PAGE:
I love it when Everyday Tourist readers send me information and photos of places they think would interest me while travelling in other cities. Recently Harry Hiller, an urban sociologist professor at the University of Calgary, send me some photos he took while exploring a mural festival that took place in the back alley along four blocks of Vancouver's inner city community of Mt. Pleasant.
Hiller loved the fact the murals are permanent so you can enjoy them even when there is no festival.
He was impressed by the thousands of people over the course of the day walking the back alley with food trucks, music, and even skate board performances.
He loved the creative use of back alleys which are often perceived as ugly and unsafe places.
He liked how parking stalls, garbage bins and containers all became canvases for artworks.
One thing I noticed is that all of the murals are bold and colourful - more decorative than provocative. There didn't seem to be any political or social angst that is often associated with street art - just good clean fun.
Nobody is going to confuse these works with the great muralists of Mexico City - Diego Rivera, Jose Clemente Orozco and David Alfaro. However, they do have lots in common with the Psychedelic and Op Art movements of the '60s.
In fact, what Hiller experienced was the second year of the Vancouver Mural Festival, which involved numerous sites in the city's east side communities. A total of 50 new murals were created from August 7 to 12th, attracting an estimated audience of 100,000 people. It was billed as Vancouver's biggest free art event.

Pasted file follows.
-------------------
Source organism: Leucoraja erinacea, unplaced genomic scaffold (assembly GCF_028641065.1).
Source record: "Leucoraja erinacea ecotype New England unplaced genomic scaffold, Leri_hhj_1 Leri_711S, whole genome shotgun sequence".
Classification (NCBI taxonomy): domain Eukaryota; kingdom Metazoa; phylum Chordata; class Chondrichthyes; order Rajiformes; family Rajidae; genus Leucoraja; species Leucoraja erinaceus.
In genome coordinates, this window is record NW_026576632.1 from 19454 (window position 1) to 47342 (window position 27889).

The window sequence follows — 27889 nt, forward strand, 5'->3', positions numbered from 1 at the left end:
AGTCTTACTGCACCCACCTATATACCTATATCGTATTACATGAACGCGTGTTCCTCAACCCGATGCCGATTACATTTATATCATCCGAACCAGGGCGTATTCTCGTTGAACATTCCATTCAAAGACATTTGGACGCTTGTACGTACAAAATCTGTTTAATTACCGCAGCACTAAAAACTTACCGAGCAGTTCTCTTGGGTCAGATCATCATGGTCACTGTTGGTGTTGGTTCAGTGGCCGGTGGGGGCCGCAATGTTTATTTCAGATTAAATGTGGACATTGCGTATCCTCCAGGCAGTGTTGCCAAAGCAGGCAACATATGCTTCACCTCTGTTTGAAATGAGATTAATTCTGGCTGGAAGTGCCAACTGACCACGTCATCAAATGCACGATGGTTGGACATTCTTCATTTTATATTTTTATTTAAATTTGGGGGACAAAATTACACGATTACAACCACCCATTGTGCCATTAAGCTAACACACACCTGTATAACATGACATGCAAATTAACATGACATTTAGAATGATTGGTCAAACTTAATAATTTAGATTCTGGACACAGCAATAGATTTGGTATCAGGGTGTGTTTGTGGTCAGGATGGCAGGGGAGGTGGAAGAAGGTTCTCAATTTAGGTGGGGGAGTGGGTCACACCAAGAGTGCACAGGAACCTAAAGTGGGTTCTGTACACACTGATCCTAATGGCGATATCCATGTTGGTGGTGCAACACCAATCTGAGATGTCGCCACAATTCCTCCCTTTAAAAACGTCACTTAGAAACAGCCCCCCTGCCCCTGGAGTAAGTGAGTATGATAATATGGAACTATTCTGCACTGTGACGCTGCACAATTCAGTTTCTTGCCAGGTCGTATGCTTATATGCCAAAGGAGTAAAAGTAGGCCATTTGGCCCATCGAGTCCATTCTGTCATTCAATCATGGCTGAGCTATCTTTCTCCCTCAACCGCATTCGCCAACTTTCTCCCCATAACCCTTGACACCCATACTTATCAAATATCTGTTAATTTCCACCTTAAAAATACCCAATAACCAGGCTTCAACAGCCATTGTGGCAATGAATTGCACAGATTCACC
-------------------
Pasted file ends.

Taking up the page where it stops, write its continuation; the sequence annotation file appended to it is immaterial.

In fact, they looked a lot like the back alley artworks I saw in Montreal's in December which were left over from their annual mural festival. This year's festival happened in June and more than a dozen new murals were left behind for everyone to enjoy. I was told that in Montreal, murals have become so popular many festivals include creating a mural as part of the legacy of the event. As a result, Montreal's inner city has become one giant outdoor art gallery. A fun and free tourist attraction with mass appeal. Just what Hiller was talking about.
Hmmm...I am thinking this could be a great new weekend event for the Calgary Downtown Association and the Alberta College of Art to collaborate on. For that matter mural festivals would be a great annual event for many of Canada's downtowns - Hamilton, Winnipeg, London or Edmonton - adding a sense of play and colour would make them more attractive places to hang out for people of all ages and backgrounds.
As I wrote, I received a tweet that Calgary's Beltline Community is indeed going to host something called BUMP (Beltline Urban Murals Project) this fall. This reminded me that Calgary's 17th Avenue had a mural program in the '80s and '90s, however due to maintenance cost they are all gone.
I also couldn't help but wonder if there isn't a link between the fact Vancouver, like Montreal and Berlin have fostered a strong street culture (murals, street art, graffiti, outdoor festivals, food trucks) and the fact they have also become three of the most attractive cities in the the world for young entrepreneurs and creatives who are roaming the planet looking for interesting places to live, work and play.
More and more, I am thinking cities like Calgary should be fostering a free, improv street art culture, rather than a formal, expensive, controversial public art program as a means of making their city centre more attractive to the next generation of innovators who will create the economic engines of the early 21st century.
Perhaps a policy of "No Blank Walls!" should be park of Calgary's urban design policy.